Ask any fiction author. They’ll tell you characters have minds of their own. And believe me, I have experienced this phenomenon many times myself. There’ve been times when a character came out differently than planned, and always been for the better.
Other villains, however, had a certain quality about them. They’re more complex, more charismatic and, for lack of a better word, sexy. Jeremy Palmer in The Reunion was the first. Originally intended to be a rogue character who would do his dirty deed and disappear, Jeremy had that special charisma. He became a rival, competing with his father to win Gillian’s affections. Josh Ramsey in The Letter was a conman. Then the chemistry between him and Stephanie unexpectedly sizzled. So I revamped him into a mystery man.
I strive to make my villains as despicable as I can. There’s nothing more fun than a villain we love to hate getting their comeuppance. Some of my more dastardly villains include Scott Andrews in The Betrayal. Scott was a married guy presenting himself as a single guy to entice unsuspecting single women. Then there’s Beau Fowler, the corrupt detective in The Betrayal. He tried to frame an innocent woman for a crime she didn’t commit. And finally, there’s Craig Walker, the sociopathic villain in The Stalker. He’ll resort to kidnapping and murder to get what he wants.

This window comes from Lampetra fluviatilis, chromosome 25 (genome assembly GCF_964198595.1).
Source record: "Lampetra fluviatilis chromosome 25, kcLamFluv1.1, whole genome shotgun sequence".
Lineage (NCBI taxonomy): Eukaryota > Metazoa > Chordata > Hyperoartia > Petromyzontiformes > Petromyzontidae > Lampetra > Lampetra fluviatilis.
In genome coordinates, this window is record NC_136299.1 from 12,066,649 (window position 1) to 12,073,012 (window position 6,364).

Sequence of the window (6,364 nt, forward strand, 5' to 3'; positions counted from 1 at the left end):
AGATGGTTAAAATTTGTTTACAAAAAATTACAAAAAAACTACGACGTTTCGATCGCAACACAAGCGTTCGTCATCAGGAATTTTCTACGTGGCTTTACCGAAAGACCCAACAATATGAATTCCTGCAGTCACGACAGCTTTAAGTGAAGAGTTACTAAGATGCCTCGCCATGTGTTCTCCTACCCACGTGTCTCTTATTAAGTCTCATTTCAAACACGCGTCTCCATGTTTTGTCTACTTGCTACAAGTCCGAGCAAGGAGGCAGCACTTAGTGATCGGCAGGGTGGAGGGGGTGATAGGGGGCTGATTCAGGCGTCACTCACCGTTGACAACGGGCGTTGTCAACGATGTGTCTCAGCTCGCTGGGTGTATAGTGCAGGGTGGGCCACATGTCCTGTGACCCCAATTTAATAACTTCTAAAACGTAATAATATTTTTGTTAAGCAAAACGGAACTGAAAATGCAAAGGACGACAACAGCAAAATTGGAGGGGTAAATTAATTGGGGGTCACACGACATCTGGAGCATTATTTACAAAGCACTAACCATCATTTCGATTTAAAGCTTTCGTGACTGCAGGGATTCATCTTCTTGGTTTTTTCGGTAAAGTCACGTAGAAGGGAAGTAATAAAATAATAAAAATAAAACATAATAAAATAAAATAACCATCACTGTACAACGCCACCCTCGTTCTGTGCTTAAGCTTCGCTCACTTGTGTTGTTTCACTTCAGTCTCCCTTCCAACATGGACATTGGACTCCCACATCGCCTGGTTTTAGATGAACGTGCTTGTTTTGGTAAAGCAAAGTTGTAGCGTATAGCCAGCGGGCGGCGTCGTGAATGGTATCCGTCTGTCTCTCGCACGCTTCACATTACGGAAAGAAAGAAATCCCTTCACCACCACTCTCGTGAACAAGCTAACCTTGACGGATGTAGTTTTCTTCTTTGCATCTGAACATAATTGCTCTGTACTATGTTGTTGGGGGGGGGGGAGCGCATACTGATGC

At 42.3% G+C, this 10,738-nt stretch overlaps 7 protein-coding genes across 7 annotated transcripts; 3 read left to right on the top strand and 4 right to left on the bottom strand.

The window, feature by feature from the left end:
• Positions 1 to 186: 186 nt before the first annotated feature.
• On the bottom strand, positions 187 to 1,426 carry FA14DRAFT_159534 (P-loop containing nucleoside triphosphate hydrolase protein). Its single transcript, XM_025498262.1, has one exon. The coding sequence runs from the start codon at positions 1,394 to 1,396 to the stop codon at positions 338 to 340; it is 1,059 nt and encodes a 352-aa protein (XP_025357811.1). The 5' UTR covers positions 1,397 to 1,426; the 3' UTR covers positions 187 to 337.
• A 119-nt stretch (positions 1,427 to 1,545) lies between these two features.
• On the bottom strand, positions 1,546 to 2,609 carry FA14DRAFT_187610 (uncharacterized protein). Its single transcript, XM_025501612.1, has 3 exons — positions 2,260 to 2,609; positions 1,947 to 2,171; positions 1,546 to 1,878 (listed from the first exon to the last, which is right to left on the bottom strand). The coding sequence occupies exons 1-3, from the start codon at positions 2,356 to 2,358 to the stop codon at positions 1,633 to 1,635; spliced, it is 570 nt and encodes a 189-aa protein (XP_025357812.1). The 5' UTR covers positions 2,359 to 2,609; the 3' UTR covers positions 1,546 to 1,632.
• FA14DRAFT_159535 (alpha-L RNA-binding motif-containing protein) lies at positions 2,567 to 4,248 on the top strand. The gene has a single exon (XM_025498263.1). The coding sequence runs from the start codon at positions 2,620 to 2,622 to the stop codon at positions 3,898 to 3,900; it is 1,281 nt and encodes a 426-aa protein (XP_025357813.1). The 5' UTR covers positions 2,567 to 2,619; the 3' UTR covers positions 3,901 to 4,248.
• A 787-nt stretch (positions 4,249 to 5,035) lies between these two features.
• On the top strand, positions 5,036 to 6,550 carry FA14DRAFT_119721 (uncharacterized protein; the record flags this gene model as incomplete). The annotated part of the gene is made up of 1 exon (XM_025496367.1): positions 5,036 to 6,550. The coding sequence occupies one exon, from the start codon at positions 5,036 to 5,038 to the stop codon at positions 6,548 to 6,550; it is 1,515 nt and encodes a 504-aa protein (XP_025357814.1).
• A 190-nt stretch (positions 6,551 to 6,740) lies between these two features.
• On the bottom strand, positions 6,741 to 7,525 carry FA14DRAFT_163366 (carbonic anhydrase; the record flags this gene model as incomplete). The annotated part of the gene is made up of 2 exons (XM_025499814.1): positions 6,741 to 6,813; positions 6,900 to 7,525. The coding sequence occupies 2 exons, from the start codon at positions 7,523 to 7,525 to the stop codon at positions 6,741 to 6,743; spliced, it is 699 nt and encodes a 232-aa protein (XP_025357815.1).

Now it’s happening again. This time it’s Calvin Michaelson, in my upcoming novel, The Scandal. Cal’s a Hollywood mogul with a reputation as a playboy. Intended to be a despicable villain for readers to hate, his character became more dynamic than expected. He too is being revamped. He’ll still be a playboy, but at the end of the story a new and completely unexpected side to Cal will be revealed.
The Scandal will be available later this summer.